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Kinney: IWCC fall enrollment down more than expected
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Kinney: IWCC fall enrollment down more than expected


Iowa Western Community College’s fall enrollment is down 3.1% from fall 2019, a college official reported at the board of trustees meeting Monday.

As of Friday, Oct. 16, the college had 186 fewer students than it did last year at this time, which resulted in a 4.6% drop in credit hours, according to Don Kohler, vice president of marketing and public relations.

“Our total enrollment was down 186 in head count and 2,644 in credit hours,” he said.

The decrease was larger than expected, President Dan Kinney said.

“We planned on a 1% decline in enrollment,” he said. “We’re looking at cutting another $300,000 to $350,000 out of the budget.”

New student enrollment was down by 10.6%, causing a 13.5% dip in credit hours taken by new students, according to a chart Kohler presented at the meeting.

On the brighter side, there were 36 more students, or 2.1%, who continued their programs from last semester, despite the college shutting down last spring because of the COVID-19 pandemic and switching to virtual instruction, adding 1.5% credit hours. Seven, or 1.5% more students than last fall, returned after a hiatus of one semester or longer, boosting credit hours by 1.2%.

The closure — and that of many high schools — made it difficult to recruit students for this fall, Kohler said.

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“We weren’t able to have high school fairs, and we had to shut down all campus visits,” he said.

That meant students had to be contacted through mail, email and phone calls.

Enrollment declined at Iowa Western’s Council Bluffs Campus and all four of its satellite centers, prompting board member Dr. John Marshall to ask why numbers were sliding at the satellite centers.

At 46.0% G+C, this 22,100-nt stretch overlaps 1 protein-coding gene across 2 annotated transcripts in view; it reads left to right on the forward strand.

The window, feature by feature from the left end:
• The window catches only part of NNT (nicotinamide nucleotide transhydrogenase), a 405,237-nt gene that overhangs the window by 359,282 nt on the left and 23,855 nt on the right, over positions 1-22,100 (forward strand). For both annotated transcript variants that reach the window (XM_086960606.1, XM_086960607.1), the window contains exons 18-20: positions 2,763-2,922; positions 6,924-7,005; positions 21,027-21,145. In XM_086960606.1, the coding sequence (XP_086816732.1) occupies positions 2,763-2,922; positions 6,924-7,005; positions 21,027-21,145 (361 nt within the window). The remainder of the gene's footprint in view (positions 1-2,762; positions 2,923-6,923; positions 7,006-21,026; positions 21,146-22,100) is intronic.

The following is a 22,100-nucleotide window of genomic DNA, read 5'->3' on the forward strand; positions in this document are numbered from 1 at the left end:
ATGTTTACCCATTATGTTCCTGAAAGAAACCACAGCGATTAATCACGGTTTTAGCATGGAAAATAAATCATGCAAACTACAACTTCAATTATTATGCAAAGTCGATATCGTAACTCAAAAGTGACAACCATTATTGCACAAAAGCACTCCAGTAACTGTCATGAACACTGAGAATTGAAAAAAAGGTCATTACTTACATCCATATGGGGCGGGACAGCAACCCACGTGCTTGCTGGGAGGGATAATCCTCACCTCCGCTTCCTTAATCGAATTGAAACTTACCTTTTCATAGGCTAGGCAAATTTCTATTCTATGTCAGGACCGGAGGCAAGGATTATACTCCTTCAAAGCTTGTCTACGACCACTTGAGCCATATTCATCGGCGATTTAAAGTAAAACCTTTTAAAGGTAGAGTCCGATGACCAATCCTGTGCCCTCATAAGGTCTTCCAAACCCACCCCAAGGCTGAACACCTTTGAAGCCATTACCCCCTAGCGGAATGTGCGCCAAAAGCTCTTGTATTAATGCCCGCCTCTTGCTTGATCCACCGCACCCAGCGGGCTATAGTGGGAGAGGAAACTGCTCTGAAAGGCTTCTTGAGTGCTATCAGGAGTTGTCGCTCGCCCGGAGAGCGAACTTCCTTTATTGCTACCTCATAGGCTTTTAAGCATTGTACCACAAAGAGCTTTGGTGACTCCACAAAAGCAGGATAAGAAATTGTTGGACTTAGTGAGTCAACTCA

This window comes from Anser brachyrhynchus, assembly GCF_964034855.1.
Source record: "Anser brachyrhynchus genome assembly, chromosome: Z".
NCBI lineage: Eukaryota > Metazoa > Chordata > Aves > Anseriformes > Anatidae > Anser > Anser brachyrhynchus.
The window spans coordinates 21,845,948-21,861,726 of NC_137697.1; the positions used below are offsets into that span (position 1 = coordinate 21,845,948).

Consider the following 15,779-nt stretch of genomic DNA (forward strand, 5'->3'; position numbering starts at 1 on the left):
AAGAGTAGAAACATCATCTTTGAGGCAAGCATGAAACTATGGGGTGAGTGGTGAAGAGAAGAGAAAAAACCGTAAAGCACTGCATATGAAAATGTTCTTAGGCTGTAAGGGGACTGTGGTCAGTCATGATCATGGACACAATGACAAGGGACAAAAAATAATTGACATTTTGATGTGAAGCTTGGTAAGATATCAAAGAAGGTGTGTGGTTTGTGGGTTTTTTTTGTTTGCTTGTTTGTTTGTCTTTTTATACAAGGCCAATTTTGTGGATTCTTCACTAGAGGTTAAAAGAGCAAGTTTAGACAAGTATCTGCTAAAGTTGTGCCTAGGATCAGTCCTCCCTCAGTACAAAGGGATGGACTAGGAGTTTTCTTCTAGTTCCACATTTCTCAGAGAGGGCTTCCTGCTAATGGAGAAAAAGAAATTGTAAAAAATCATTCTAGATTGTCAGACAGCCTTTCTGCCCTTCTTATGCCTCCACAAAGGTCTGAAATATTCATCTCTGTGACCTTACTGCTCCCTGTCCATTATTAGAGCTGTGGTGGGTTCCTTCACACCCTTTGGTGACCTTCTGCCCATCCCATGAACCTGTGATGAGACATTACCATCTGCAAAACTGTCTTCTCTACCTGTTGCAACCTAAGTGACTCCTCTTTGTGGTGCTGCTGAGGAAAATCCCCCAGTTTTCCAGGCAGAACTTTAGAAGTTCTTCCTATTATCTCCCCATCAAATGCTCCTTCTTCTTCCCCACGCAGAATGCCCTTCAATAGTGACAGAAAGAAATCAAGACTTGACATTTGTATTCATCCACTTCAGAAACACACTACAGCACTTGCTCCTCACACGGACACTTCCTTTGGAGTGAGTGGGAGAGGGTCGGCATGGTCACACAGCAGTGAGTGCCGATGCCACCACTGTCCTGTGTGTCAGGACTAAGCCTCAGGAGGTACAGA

“The satellite centers have been trending down for a lot of years,” said Marjorie Welch, vice president of academic affairs. “One reason is, it’s very difficult to offer full programs at the satellite centers.”

The interests of students who attend classes at the centers have shifted from liberal arts to career-technical fields, Welch said. Setting up career-technical programs and acquiring the needed equipment is very expensive.

“Just getting the equipment … is a major barrier,” she said.

Kinney said he thinks a trend away from degrees and toward short-term certificates is coming.

During the pandemic, many colleges have switched partly or mostly to virtual instruction. Iowa Western has both in-person and online components to most of its classes, while some are completely online.

Kinney said feedback indicates most students don’t like online learning. One woman said she feels like she is teaching herself. The sooner the college can go back to all in-person instruction for most of its courses, the better, he said.

For now, the college will maintain its current formula.

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